One month and two days after the historic civil rights march from Selma to Montgomery, Ala., Martin Luther King Jr., gave a speech at UCLA. But there was no audio recording of the 55-minute address; or so it was thought.
Archivist Derek Bolin and Tim Groeling, chair of the UCLA Department of Communication Studies, found the speech while dubbing analog tapes into a digital format, and released it on Friday, on what would have been King’s 86th birthday.
“In 1965,” said Bolin, “he had a basic stump speech and had gotten very good at giving it, to the point where it became an oratorical tour de force. Listening to his booming voice and confidence, it struck me that the wisdom seeping out of him was something you’d expect from someone in his 60s or 70s. But he was only 36. That was really impressive to me.”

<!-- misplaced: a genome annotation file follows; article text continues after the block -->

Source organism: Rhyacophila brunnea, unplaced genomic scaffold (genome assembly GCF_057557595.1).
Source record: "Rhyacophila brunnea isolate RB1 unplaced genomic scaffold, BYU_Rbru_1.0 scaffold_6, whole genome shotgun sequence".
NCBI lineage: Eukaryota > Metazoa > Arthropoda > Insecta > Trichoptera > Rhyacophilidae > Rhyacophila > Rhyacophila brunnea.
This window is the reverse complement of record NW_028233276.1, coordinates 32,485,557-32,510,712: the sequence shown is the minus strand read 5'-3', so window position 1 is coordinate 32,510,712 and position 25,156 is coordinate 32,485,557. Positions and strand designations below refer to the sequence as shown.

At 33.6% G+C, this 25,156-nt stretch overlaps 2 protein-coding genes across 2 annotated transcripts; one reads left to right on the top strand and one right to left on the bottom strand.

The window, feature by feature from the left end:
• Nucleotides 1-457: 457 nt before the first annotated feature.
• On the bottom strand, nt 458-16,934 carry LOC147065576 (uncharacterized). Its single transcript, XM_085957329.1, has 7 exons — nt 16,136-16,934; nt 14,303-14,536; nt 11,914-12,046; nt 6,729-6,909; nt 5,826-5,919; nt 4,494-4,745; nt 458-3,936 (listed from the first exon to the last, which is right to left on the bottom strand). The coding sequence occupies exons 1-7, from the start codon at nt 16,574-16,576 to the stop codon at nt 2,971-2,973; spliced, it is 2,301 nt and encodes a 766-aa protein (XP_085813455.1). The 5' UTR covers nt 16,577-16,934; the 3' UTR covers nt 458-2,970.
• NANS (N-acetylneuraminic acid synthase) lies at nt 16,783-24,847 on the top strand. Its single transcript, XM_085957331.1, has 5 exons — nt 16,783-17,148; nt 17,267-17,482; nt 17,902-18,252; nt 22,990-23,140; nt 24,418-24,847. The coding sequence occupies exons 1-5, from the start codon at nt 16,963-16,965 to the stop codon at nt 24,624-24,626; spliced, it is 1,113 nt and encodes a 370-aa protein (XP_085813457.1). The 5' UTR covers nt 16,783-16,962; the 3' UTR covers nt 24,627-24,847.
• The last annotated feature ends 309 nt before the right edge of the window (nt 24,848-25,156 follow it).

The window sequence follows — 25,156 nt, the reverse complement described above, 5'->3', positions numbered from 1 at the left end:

There’ll be a lot more of these sorts of discoveries as archivists transfer history from the crumbling tape that sits in boxes and file cabinets.
Related: What was in John Lewis's backpack in Selma on Bloody Sunday? (GA Voice)